Bruce livid as Pienaar strike topples Tigers
EVERTON 2 HULL CITY 1
Roberto Martinez is a manager who has sent on a replacement and watched him score the winner in an FA Cup final but even he can rarely have seen a substitute succeed so quickly. Only 27 seconds separated Steven Pienaar's introduction and the midfielder's decisive goal.
"He finds the back of the net with his first touch," smiled Martinez. "It is quite an impact."
On an occasion branded Retro Day at Goodison Park, perhaps it was fitting that the winner came from a player who had revisited his past by returning for a second spell at Everton. Nevertheless, this is a new era and Martinez has made an auspicious start.
If Gareth Barry, whose four league appearances have all ended in victory, has been pivotal, the catalyst was also the cause of controversy.
"Nobody is more of an admirer of Gareth Barry than I am," said Hull manager Steve Bruce, prefacing the airing of his grievances about the midfielder.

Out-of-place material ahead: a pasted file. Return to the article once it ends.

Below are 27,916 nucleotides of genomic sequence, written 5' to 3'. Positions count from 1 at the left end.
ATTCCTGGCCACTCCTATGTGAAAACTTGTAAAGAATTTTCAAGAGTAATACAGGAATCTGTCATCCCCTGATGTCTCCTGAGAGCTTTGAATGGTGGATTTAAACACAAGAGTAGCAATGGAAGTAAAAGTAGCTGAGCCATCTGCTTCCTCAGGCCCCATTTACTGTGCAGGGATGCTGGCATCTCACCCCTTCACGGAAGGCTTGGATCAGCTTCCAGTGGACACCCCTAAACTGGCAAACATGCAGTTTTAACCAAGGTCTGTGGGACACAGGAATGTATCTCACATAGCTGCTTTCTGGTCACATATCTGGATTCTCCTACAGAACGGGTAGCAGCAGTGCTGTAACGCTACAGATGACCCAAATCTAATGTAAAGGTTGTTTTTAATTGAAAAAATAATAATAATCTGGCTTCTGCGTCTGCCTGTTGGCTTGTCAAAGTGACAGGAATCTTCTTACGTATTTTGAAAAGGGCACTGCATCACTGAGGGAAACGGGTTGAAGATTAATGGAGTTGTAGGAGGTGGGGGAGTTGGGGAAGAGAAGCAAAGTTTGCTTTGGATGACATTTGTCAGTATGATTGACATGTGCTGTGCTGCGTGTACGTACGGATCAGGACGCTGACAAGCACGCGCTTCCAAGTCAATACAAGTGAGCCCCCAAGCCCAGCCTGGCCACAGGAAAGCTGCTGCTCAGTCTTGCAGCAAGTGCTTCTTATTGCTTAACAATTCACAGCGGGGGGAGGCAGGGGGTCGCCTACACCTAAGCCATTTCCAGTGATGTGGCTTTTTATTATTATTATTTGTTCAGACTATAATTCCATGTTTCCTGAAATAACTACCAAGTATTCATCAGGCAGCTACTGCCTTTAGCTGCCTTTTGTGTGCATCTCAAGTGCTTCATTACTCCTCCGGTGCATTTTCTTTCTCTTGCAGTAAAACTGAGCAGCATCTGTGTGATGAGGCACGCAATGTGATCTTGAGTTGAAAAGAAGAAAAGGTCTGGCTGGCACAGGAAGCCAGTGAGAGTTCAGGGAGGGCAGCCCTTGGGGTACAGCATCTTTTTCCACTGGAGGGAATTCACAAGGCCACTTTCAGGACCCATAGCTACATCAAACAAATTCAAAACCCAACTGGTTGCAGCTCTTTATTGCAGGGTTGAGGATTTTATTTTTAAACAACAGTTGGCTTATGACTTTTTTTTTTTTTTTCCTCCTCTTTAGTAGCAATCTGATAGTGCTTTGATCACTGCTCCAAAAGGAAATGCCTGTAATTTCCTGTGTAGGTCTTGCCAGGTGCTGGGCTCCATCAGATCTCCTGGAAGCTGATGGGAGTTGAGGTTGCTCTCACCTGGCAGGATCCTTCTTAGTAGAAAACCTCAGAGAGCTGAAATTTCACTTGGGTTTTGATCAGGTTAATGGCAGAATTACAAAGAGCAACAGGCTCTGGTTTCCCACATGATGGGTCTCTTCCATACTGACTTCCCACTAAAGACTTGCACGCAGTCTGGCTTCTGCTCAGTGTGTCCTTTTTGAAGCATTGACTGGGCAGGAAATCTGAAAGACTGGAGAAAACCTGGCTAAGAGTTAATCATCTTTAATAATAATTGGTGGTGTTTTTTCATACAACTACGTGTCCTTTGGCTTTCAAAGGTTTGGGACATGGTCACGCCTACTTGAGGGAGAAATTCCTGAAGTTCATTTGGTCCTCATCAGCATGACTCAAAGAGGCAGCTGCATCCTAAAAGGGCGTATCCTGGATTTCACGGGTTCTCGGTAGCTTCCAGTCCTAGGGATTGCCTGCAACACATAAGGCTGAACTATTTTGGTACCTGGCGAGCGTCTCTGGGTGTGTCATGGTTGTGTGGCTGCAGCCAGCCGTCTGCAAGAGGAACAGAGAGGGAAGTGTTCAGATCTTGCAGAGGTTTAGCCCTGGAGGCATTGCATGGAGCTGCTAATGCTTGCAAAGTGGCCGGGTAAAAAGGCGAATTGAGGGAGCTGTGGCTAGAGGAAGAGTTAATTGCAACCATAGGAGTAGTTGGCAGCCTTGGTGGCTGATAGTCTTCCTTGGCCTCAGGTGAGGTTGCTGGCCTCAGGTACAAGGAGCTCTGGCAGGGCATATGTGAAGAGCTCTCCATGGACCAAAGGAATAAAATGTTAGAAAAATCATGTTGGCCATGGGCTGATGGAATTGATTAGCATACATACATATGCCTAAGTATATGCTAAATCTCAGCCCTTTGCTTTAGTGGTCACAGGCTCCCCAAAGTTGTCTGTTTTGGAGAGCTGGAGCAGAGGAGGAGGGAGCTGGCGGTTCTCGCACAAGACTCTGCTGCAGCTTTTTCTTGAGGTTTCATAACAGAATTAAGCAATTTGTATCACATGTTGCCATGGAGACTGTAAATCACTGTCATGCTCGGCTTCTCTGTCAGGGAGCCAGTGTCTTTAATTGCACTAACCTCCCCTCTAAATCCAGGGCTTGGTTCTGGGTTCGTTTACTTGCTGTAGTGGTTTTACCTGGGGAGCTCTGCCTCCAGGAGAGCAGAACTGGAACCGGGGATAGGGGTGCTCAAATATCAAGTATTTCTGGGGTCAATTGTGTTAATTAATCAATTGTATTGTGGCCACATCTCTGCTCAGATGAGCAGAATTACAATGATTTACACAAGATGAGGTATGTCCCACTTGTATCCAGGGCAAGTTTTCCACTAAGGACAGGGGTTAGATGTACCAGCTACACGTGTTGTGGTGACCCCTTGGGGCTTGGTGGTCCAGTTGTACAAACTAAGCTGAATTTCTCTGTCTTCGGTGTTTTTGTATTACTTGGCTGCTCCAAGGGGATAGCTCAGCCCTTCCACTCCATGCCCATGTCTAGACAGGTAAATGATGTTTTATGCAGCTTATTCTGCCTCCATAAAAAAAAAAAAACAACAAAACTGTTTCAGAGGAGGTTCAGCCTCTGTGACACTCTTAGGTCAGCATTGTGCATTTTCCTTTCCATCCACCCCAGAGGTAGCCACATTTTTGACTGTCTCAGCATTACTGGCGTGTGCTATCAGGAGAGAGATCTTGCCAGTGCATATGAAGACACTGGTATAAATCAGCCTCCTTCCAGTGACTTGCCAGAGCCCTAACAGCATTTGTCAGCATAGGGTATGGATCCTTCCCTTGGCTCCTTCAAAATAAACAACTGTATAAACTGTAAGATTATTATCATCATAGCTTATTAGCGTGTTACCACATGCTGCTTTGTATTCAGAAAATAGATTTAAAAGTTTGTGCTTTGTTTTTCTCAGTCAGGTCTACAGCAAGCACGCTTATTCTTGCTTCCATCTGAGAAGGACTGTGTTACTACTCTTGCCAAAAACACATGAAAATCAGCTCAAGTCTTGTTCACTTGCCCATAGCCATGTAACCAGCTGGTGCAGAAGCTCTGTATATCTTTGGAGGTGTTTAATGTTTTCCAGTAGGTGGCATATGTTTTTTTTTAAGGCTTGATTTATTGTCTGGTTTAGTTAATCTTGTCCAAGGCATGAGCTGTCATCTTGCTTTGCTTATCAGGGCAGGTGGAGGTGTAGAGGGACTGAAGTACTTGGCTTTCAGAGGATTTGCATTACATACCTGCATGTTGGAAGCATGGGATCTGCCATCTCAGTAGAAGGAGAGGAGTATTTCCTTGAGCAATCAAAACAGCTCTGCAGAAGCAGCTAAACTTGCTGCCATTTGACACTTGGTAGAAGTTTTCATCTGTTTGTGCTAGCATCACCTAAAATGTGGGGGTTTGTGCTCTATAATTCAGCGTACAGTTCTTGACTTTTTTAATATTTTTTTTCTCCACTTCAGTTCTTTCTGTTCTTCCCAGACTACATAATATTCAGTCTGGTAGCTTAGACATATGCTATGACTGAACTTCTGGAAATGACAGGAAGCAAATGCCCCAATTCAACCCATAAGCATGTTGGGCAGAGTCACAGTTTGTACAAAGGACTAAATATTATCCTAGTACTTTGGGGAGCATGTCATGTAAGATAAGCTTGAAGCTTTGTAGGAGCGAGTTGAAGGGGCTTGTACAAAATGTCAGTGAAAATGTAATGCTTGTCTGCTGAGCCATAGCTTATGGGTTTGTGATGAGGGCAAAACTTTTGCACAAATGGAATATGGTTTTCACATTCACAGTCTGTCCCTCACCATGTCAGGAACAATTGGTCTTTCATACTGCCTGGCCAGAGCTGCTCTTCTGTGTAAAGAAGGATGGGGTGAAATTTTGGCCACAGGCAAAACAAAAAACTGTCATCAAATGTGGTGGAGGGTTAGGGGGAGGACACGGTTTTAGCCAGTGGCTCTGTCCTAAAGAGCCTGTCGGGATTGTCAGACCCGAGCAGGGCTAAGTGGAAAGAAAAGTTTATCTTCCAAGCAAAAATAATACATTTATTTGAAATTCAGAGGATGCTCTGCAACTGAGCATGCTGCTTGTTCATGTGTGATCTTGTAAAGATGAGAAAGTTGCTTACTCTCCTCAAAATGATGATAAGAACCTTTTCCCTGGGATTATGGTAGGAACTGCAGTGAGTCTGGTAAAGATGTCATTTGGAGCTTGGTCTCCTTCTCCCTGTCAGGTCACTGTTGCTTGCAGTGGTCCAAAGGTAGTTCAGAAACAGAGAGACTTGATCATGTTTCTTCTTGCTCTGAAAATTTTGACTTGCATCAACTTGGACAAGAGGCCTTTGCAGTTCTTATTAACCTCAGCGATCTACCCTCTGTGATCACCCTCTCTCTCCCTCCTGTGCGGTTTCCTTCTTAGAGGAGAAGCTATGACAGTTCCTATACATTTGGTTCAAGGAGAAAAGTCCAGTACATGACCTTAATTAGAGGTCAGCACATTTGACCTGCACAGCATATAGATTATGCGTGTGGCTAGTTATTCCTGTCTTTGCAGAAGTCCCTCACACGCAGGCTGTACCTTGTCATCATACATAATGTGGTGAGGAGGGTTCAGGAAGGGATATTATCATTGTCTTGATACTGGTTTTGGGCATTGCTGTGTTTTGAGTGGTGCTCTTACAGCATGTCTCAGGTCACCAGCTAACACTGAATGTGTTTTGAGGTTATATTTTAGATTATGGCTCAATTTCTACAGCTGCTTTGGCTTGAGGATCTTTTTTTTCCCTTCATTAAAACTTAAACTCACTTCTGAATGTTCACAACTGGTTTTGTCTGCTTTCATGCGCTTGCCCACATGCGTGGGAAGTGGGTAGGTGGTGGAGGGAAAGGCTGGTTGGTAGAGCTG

They were threefold: that Barry scored Everton's opening goal and rendered it illegitimate; that he escaped without a card for the foul that meant Danny Graham was carried off with a seemingly serious knee injury; and that referee Neil Swarbrick only cautioned him for a worse challenge on Sone Aluko.
Everton's opener was credited to Kevin Mirallas, his shot clipping the inside of the post as it beat a static Allan McGregor. Barry, who found himself in its path, was rather more active, trying a backheel flick. "He is a yard offside and he touches it: 100 per cent," Bruce argued.
Then Barry became the unlikely destroyer. Both members of Hull's strike partnership felt the force of his tackling. "The one on Danny Graham is bad enough," Bruce said. "That is worthy of a yellow card. But the challenge on Aluko is absolutely horrific. It is over the top of the ball."
Bruce said that both victim and assailant were lucky in different ways. The surprise that Aluko was able to continue was amplified when he fashioned Hull's equaliser, feeding the ball to Yannick Sagbo, who finished adeptly.
Everton's winner was a strange blend: part Moyes's tactic of aiming a long ball at a Belgian – Romelu Lukaku heading on Tim Howard's punt – and part the slick football Martinez prefers. Ross Barkley and Mirallas combined with the winger directing a cross for Pienaar, displaying perfect timing, to pick out the corner of the Hull net.
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